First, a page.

US judge rules in fa­vor of J&J in con­tro­ver­sial 'Texas two-step' case

John­son & John­son cel­e­brat­ed a win in bank­rupt­cy court on Fri­day, with a US judge rul­ing in fa­vor of its con­tro­ver­sial Chap­ter 11 fil­ing meant to set­tle 38,000 law­suits al­leg­ing its talc-based prod­ucts caused can­cer.

The tri­al stems back to a moun­tain of claims that J&J’s wide­ly-used ba­by pow­der and oth­er talc prod­ucts con­tained as­bestos and caused mesothe­lioma and ovar­i­an can­cer. In an at­tempt to dig it­self out, the phar­ma gi­ant spun the li­a­bil­i­ties in­to a sep­a­rate com­pa­ny called LTL Man­age­ment and filed for bank­rupt­cy back in Oc­to­ber. But a cou­ple of weeks ago, plain­tiffs kicked off a five-day tri­al seek­ing to dis­miss the bank­rupt­cy case as mis­use of the Chap­ter 11 sys­tem.

Michael Ka­plan

Judge Michael Ka­plan of New Jer­sey re­ject­ed those mo­tions, adding that “the fil­ing of a chap­ter 11 case with the ex­pressed aim of ad­dress­ing the present and fu­ture li­a­bil­i­ties as­so­ci­at­ed with on­go­ing glob­al per­son­al in­jury claims to pre­serve cor­po­rate val­ue is un­ques­tion­ably a prop­er pur­pose un­der the Bank­rupt­cy Code.”

While J&J touts the de­ci­sion as a “pos­i­tive de­vel­op­ment and step for­ward,” oth­ers are fir­ing back. Jon Ruck­de­schel, an at­tor­ney who’s lit­i­gat­ed mesothe­lioma and oth­er as­bestos cas­es for 20 years (in­clud­ing against J&J), said in a state­ment that the de­ci­sion keeps vic­tims from their right to a ju­ry de­ci­sion.

“The bank­rupt­cy code was nev­er in­tend­ed to be abused in this way by mas­sive­ly prof­itable cor­po­ra­tions as a means to de­lay or pre­vent can­cer vic­tims from hav­ing their day in court,” he said. “We are dis­ap­point­ed that J&J’s stooge ‘bank­rupt­cy’ fil­ing for its fall-guy sub­sidiary LTL Man­age­ment was not dis­missed, but this mat­ter will be ap­pealed and oth­er reme­dies will be sought against LTL and J&J as part of the bank­rupt­cy pro­ceed­ing in the mean­time.”

Jon Ruck­de­schel

To spin off its li­a­bil­i­ties, J&J in­voked a Texas law for­mal­ly known as a di­vi­sion­al merg­er but col­lo­qui­al­ly called a “Texas two-step” bank­rupt­cy. The phar­ma gi­ant said in Oc­to­ber that it had racked up about $3.5 bil­lion in pay­ments for set­tle­ments and ver­dicts — and dur­ing the tri­al, it claimed that from Jan­u­ary 2020 to now, it’s been served on av­er­age with one or more ovar­i­an can­cer com­plaints every hour of every day.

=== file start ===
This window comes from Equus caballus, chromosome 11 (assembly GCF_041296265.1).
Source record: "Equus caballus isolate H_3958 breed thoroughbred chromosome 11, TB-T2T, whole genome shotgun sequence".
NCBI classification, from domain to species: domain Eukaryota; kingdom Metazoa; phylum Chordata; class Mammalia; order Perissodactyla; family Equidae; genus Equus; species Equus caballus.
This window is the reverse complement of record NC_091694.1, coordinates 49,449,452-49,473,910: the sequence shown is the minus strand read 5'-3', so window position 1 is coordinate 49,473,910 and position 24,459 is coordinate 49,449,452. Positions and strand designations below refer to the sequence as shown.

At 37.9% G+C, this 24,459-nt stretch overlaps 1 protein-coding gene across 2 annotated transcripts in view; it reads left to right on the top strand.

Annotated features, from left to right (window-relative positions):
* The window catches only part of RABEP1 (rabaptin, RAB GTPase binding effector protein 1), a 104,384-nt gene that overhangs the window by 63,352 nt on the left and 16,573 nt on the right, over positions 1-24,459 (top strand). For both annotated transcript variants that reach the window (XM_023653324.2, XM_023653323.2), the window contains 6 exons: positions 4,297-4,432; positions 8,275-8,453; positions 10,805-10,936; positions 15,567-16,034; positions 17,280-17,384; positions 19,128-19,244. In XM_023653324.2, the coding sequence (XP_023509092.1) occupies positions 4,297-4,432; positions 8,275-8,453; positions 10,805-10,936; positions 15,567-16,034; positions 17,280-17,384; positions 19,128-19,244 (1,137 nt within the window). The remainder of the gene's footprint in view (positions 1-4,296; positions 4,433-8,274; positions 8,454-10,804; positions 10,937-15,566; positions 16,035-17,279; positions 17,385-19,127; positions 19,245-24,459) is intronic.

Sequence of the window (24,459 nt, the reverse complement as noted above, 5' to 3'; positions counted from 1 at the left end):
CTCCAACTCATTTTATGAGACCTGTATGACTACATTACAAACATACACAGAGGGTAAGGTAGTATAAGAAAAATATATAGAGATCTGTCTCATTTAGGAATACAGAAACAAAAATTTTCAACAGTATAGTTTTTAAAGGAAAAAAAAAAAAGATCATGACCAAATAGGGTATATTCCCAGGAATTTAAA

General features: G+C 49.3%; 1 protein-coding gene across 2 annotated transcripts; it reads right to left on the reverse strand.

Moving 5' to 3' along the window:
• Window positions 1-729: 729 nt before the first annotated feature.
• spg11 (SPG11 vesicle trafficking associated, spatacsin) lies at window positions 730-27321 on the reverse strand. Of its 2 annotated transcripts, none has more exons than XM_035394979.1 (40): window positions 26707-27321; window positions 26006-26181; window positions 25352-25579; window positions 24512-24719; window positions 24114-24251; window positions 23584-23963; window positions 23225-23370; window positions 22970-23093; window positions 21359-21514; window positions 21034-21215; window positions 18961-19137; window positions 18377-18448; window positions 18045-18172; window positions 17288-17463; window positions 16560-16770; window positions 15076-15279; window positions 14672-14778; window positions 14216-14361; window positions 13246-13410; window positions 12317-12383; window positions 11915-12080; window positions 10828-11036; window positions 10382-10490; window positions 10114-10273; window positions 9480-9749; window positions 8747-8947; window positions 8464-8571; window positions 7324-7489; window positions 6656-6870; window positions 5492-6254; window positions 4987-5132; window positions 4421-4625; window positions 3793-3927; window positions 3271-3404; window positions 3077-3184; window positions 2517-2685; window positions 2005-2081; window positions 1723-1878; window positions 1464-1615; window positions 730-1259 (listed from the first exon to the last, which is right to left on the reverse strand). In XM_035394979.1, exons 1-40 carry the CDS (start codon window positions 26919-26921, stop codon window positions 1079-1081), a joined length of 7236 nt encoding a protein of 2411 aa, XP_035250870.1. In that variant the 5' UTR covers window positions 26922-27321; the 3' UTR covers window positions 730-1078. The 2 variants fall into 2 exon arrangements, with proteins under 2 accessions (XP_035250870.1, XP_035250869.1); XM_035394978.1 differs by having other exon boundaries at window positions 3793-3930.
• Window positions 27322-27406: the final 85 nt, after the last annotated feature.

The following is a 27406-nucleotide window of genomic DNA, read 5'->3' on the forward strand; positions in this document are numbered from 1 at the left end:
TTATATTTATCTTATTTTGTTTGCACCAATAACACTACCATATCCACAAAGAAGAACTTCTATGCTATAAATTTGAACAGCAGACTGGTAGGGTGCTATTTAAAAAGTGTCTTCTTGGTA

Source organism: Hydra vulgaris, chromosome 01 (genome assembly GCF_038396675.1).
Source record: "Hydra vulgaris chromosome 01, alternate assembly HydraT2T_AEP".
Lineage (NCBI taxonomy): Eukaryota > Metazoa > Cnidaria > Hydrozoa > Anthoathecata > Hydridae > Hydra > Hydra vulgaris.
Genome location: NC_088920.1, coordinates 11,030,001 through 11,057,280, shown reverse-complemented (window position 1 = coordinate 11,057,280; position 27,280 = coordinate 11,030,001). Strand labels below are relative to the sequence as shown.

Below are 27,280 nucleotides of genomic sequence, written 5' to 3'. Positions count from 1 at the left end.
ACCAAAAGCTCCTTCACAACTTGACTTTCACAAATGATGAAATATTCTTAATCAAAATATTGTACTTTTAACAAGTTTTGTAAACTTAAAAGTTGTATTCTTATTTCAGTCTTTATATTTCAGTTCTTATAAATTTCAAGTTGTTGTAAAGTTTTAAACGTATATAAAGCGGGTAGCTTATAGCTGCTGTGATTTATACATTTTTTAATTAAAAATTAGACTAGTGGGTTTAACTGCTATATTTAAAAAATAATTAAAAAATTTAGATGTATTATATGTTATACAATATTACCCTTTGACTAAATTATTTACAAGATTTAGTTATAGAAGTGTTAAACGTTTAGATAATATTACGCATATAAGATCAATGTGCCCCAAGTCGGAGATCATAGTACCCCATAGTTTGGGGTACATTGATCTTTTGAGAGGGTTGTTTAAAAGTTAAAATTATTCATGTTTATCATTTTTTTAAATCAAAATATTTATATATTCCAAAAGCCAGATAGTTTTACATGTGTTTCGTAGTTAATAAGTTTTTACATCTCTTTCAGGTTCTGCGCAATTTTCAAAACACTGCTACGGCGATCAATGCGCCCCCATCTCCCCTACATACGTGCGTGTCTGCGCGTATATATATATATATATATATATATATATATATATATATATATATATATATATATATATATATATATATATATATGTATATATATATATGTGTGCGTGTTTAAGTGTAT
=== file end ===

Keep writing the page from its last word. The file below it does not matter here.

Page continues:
Mean­while, those on the claimants’ side — in­clud­ing a group of law pro­fes­sors who filed a “friend of the court” brief — ar­gue that the Texas two-step move is a “di­rect at­tack on the fun­da­men­tal in­tegri­ty of the Chap­ter 11 sys­tem.”

On­ly a hand­ful of talc-re­lat­ed suits have made it to tri­al and been re­solved over the last decade — and though J&J says it has pre­vailed in a ma­jor­i­ty of cas­es, it’s al­so ex­pe­ri­enced some sting­ing loss­es in­clud­ing a Mis­souri case in 2018 when a ju­ry award­ed plain­tiffs more than $4.7 bil­lion in dam­ages.

J&J main­tains that it “nev­er man­u­fac­tured a prod­uct that con­tained as­bestos,” and that its talc prod­ucts are safe. The phar­ma gi­ant stopped man­u­fac­tur­ing the talc-based pow­der in May 2020 but cit­ed de­clin­ing sales as its rea­son­ing.

“LTL stands ready to work with claimants’ coun­sel and the me­di­a­tor to reach an eq­ui­table and ef­fi­cient res­o­lu­tion as or­dered by the Bank­rupt­cy Court,” the com­pa­ny said in a state­ment on Fri­day.

Ka­plan not­ed in his opin­ion that “many of these can­cer vic­tims will not live to see their cas­es through the tri­al and ap­pel­late sys­tems, but cer­tain­ly de­serve the com­fort in know­ing that their fam­i­lies’ fi­nan­cial needs will be ad­dressed time­ly.”

“The Court is aware that its de­ci­sion to­day will be met with much angst and con­cern,” he wrote. “Nonethe­less, the mat­ter be­fore the Court is so much more than an aca­d­e­m­ic ex­er­cise or pub­lic pol­i­cy de­bate. These is­sues im­pact re­al lives.”

Forge Bi­o­log­ics’ cGMP Com­pli­ant and Com­mer­cial­ly Vi­able Be­spoke Affin­i­ty Chro­matog­ra­phy Plat­form

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Mathai Mammen, FogPharma's next CEO

Math­ai Mam­men hands in J&J's R&D keys to lead Greg Ver­dine’s Fog­Phar­ma 

In the early 1990s, Mathai Mammen was a teaching assistant in Greg Verdine’s Science B46 course at Harvard. In June, the former R&D head at Johnson & Johnson will succeed Verdine as CEO, president and chair of FogPharma, the same month the seven-year-old biotech kickstarts its first clinical trial.

After leading R&D at one of the largest drugmakers in the world, taking the company through more than half a dozen drug approvals in the past few years, not to mention a Covid-19 vaccine race, Mammen departed J&J last month and will take the helm of a Cambridge, MA biotech attempting to go after what Verdine calls the “true emperor of all oncogenes” — beta-catenin.